Satyros or The Deified Forest Devil

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Satyros or The Deified Forest Devil is a play by Johann Wolfgang Goethe . It was written in the summer of 1773 in Frankfurt / Main , but did not appear until 1817 in the 9th volume of Goethe's work edition by Cotta .


The work is written in free Knittel verse and despite its brevity of 483 verses divided into five acts.


The first act begins with a monologue in which a hermit praises the simple, frugal life in nature and explains why he fled the “folly” of people. Then he hears a cry of pain and a satyr appears who has injured his leg. The hermit takes care of him in his hut, but the satyr behaves rude and ungrateful, and he also rejects the hermit's simple food. The hermit leaves the hut to get something better.

In the second act, the satyr leaves the hut and steals a sheet from the hermit with which he wants to cover himself so that the girls he might meet do not flee from him. The cross hanging on the wall , in front of which the hermit prayed, he tears down and throws it into a stream.

In the third act, the satyr meets two girls, Arsinoe and Psyche. While Psyche is infatuated with his singing, Arsinoe remains suspicious. She brings her father Hermes over and "all kinds of people" crowd around the group. Because of his way of speaking, his mysterious origins and his alleged abilities, the satyr appears to people like a god and they begin to worship him. He preaches to them that they have become slaves to their property and their civilized life and that they should now live with him in the forest and feed on raw chestnuts. The deluded people are enthusiastic.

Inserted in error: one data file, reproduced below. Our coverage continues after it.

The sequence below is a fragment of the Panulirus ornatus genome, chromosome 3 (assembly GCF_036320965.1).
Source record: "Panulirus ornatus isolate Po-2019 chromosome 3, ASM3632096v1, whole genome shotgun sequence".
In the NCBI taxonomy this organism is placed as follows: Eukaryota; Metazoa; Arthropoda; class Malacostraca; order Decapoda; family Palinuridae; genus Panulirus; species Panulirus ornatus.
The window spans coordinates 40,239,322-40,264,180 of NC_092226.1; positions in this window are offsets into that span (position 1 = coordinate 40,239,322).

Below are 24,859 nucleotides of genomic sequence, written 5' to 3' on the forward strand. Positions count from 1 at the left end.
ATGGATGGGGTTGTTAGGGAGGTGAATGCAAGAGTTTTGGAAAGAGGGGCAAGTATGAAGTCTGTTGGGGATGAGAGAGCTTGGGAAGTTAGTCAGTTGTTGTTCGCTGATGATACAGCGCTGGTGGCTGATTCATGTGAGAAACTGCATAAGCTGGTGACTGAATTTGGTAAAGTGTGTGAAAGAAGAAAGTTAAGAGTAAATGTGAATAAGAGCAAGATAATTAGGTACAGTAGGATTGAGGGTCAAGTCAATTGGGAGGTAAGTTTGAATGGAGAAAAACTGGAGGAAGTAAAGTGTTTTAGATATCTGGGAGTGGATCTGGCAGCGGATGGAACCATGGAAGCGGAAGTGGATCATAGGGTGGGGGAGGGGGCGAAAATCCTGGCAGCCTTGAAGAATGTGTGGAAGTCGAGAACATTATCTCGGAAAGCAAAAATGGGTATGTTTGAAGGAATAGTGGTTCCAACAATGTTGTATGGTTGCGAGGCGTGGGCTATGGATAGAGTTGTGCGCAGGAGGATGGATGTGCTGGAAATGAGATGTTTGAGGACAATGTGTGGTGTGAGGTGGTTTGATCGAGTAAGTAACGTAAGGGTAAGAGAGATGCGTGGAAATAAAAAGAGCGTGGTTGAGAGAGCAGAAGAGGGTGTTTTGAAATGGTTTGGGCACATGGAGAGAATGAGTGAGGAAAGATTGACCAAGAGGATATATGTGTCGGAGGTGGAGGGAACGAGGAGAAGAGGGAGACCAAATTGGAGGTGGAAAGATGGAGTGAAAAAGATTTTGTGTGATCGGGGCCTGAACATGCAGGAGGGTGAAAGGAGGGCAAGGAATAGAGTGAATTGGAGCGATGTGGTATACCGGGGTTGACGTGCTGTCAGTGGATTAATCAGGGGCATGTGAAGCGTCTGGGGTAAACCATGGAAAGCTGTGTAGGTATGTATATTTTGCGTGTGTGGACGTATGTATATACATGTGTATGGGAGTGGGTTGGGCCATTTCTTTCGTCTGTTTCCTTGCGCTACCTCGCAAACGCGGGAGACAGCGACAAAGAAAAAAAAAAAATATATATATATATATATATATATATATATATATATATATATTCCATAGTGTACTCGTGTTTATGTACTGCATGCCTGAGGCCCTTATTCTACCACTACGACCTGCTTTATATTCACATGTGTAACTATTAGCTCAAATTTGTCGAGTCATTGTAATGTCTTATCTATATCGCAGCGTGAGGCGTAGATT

At the beginning of the fourth act the people sit together eating chestnuts while the satyr preaches his apparent wisdom to them. The hermit arrives, confronts the satyr for the theft and calls him “You naughty, disgraceful animal!” And “You limping devil!”. The people want to stone him for this blasphemy. He is said to be held in Hermes' apartment and later sacrificed in the temple.

The fifth act begins in Hermes' apartment, where his wife Eudora takes care of him: she is the only one not under the spell of the satyr, describes him as an "animal" and indicates that he tried to rape her. She has a plan to save the hermit: She wants to lure the satyr into the inner halls of the temple while the hermit defends himself from the people.

At the sacrificial ceremony in the temple, Satyros says that he has forgiven the hermit and that it is up to the people whether he should stay alive or die. The people want his death, but Satyros does not want to watch him and withdraws into the "sanctuary" of the temple. The hermit tries to save his life by speaking of his "arts" which he could teach the people - he even possessed the philosopher's stone . While Hermes is about to agree, the people drag the hermit to the altar and press a knife into Hermes' hand. At this moment one hears Eudora's cries for help from the sanctuary, Hermes tears open its doors and one sees "Eudora defending herself against Satyr's hugs". Only now does the people realize that the satyr is more of an animal than a god. This despises the people and wants to move on "to noble mortals".

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